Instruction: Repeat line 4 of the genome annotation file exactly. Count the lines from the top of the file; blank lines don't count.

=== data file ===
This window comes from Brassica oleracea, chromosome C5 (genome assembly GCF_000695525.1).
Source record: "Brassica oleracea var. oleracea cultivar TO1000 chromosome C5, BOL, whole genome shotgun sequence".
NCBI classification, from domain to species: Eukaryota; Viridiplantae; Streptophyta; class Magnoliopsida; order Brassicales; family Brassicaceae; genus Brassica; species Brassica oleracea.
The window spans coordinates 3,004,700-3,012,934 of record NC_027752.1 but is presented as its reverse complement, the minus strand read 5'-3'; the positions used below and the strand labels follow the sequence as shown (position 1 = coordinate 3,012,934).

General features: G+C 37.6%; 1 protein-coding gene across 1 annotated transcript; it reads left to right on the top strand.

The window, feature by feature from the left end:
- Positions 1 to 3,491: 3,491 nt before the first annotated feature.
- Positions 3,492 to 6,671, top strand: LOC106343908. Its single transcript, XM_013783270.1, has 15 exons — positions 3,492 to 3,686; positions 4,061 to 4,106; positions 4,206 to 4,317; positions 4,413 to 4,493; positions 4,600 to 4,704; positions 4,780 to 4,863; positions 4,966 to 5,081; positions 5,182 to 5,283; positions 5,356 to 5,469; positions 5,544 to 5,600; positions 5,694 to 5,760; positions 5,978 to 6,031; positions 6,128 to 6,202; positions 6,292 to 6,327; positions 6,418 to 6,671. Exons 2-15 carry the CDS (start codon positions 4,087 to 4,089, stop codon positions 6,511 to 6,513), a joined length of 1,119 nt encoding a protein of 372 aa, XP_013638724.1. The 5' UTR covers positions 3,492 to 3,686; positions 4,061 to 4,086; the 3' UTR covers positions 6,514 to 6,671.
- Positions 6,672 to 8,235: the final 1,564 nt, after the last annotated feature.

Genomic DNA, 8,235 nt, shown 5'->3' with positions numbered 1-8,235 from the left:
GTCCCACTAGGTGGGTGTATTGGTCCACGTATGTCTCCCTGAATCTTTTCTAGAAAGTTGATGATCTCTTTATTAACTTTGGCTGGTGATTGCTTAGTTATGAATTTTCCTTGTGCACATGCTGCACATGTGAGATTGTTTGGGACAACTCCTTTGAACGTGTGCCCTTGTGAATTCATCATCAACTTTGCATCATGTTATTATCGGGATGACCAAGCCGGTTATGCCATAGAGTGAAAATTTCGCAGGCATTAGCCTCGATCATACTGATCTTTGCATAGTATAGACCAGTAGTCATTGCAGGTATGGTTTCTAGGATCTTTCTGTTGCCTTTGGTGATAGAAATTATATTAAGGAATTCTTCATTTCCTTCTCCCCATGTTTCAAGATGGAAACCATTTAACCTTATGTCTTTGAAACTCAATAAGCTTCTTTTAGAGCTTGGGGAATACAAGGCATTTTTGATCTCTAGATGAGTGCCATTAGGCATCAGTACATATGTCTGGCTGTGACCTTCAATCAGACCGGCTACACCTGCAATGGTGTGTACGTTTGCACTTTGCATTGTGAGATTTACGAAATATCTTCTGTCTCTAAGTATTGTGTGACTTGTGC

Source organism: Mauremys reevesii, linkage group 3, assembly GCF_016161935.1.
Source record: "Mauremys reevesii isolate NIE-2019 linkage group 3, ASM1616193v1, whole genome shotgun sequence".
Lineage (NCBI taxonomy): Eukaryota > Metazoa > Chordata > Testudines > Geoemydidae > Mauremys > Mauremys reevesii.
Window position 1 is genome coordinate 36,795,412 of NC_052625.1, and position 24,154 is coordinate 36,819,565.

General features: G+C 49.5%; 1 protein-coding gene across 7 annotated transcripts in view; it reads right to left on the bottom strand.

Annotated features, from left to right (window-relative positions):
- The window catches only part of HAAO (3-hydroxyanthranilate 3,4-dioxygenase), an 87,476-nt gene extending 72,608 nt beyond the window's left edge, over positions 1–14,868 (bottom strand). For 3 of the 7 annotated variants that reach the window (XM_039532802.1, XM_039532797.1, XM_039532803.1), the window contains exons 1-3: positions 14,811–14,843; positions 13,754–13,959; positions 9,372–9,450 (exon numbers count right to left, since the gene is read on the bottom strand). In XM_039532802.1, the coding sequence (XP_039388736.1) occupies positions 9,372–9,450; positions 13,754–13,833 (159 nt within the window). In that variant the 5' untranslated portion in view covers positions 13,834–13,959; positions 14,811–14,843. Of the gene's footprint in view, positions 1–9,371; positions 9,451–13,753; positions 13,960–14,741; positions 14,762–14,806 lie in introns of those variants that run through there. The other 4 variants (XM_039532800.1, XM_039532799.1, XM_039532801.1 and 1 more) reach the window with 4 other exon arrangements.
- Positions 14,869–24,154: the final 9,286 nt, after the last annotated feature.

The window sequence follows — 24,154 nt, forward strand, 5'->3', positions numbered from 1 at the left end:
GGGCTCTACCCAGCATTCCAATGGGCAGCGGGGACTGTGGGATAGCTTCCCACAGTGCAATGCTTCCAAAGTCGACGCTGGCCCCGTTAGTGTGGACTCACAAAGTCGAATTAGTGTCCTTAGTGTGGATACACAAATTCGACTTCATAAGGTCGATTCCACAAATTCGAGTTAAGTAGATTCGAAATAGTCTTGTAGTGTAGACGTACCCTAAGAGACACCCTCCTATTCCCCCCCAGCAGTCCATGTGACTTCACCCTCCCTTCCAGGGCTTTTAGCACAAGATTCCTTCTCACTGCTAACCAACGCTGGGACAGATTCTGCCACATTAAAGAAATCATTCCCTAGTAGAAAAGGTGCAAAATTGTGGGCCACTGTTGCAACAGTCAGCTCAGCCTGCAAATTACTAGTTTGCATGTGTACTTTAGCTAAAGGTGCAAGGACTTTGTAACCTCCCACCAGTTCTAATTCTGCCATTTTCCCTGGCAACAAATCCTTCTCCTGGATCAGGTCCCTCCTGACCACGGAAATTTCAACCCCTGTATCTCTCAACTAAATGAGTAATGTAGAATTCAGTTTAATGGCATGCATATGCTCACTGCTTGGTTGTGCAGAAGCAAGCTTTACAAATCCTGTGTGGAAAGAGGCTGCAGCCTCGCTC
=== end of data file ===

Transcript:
The window spans coordinates 3,004,700-3,012,934 of record NC_027752.1 but is presented as its reverse complement, the minus strand read 5'-3'; the positions used below and the strand labels follow the sequence as shown (position 1 = coordinate 3,012,934).